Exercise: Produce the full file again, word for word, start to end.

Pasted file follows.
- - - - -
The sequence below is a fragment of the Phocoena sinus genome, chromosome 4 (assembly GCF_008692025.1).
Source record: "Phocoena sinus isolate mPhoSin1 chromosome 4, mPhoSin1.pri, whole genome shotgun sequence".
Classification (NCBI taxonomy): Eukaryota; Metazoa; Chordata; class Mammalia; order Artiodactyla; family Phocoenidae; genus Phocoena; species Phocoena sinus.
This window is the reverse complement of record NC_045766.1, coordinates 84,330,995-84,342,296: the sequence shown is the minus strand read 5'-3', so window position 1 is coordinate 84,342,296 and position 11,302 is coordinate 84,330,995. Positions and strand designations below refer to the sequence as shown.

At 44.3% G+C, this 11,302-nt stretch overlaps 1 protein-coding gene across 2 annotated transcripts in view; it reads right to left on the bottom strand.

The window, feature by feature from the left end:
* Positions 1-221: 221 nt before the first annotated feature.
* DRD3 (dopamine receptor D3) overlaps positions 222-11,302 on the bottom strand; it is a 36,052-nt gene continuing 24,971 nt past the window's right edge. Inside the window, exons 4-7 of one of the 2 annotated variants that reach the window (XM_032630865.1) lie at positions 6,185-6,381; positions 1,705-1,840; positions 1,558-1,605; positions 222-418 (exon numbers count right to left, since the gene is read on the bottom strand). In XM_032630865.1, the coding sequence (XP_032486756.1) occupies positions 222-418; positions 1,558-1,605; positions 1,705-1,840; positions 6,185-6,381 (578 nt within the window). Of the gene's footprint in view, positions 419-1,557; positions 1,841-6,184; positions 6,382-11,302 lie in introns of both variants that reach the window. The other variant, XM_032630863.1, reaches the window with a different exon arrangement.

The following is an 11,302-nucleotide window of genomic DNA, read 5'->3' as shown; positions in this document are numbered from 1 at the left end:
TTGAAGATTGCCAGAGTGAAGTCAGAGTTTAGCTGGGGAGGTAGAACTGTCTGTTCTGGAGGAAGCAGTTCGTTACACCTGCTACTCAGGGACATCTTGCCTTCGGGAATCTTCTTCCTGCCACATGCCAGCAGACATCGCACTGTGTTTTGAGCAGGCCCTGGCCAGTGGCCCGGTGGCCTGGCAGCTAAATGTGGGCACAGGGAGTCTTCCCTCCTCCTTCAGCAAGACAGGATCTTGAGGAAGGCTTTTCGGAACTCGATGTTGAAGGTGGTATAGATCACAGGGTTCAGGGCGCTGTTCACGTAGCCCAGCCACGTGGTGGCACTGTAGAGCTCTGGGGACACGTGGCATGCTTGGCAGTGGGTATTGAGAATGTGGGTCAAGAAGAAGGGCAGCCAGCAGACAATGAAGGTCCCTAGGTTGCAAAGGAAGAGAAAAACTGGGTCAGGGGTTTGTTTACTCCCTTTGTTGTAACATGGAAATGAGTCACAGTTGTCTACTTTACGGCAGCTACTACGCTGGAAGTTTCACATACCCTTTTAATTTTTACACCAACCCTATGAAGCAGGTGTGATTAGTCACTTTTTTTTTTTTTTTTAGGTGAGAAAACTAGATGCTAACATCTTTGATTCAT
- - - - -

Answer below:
The sequence below is a fragment of the Phocoena sinus genome, chromosome 4 (assembly GCF_008692025.1).
Source record: "Phocoena sinus isolate mPhoSin1 chromosome 4, mPhoSin1.pri, whole genome shotgun sequence".
Classification (NCBI taxonomy): Eukaryota; Metazoa; Chordata; class Mammalia; order Artiodactyla; family Phocoenidae; genus Phocoena; species Phocoena sinus.
This window is the reverse complement of record NC_045766.1, coordinates 84,330,995-84,342,296: the sequence shown is the minus strand read 5'-3', so window position 1 is coordinate 84,342,296 and position 11,302 is coordinate 84,330,995. Positions and strand designations below refer to the sequence as shown.

At 44.3% G+C, this 11,302-nt stretch overlaps 1 protein-coding gene across 2 annotated transcripts in view; it reads right to left on the bottom strand.

The window, feature by feature from the left end:
* Positions 1-221: 221 nt before the first annotated feature.
* DRD3 (dopamine receptor D3) overlaps positions 222-11,302 on the bottom strand; it is a 36,052-nt gene continuing 24,971 nt past the window's right edge. Inside the window, exons 4-7 of one of the 2 annotated variants that reach the window (XM_032630865.1) lie at positions 6,185-6,381; positions 1,705-1,840; positions 1,558-1,605; positions 222-418 (exon numbers count right to left, since the gene is read on the bottom strand). In XM_032630865.1, the coding sequence (XP_032486756.1) occupies positions 222-418; positions 1,558-1,605; positions 1,705-1,840; positions 6,185-6,381 (578 nt within the window). Of the gene's footprint in view, positions 419-1,557; positions 1,841-6,184; positions 6,382-11,302 lie in introns of both variants that reach the window. The other variant, XM_032630863.1, reaches the window with a different exon arrangement.

The following is an 11,302-nucleotide window of genomic DNA, read 5'->3' as shown; positions in this document are numbered from 1 at the left end:
TTGAAGATTGCCAGAGTGAAGTCAGAGTTTAGCTGGGGAGGTAGAACTGTCTGTTCTGGAGGAAGCAGTTCGTTACACCTGCTACTCAGGGACATCTTGCCTTCGGGAATCTTCTTCCTGCCACATGCCAGCAGACATCGCACTGTGTTTTGAGCAGGCCCTGGCCAGTGGCCCGGTGGCCTGGCAGCTAAATGTGGGCACAGGGAGTCTTCCCTCCTCCTTCAGCAAGACAGGATCTTGAGGAAGGCTTTTCGGAACTCGATGTTGAAGGTGGTATAGATCACAGGGTTCAGGGCGCTGTTCACGTAGCCCAGCCACGTGGTGGCACTGTAGAGCTCTGGGGACACGTGGCATGCTTGGCAGTGGGTATTGAGAATGTGGGTCAAGAAGAAGGGCAGCCAGCAGACAATGAAGGTCCCTAGGTTGCAAAGGAAGAGAAAAACTGGGTCAGGGGTTTGTTTACTCCCTTTGTTGTAACATGGAAATGAGTCACAGTTGTCTACTTTACGGCAGCTACTACGCTGGAAGTTTCACATACCCTTTTAATTTTTACACCAACCCTATGAAGCAGGTGTGATTAGTCACTTTTTTTTTTTTTTTTAGGTGAGAAAACTAGATGCTAACATCTTTGATTCAT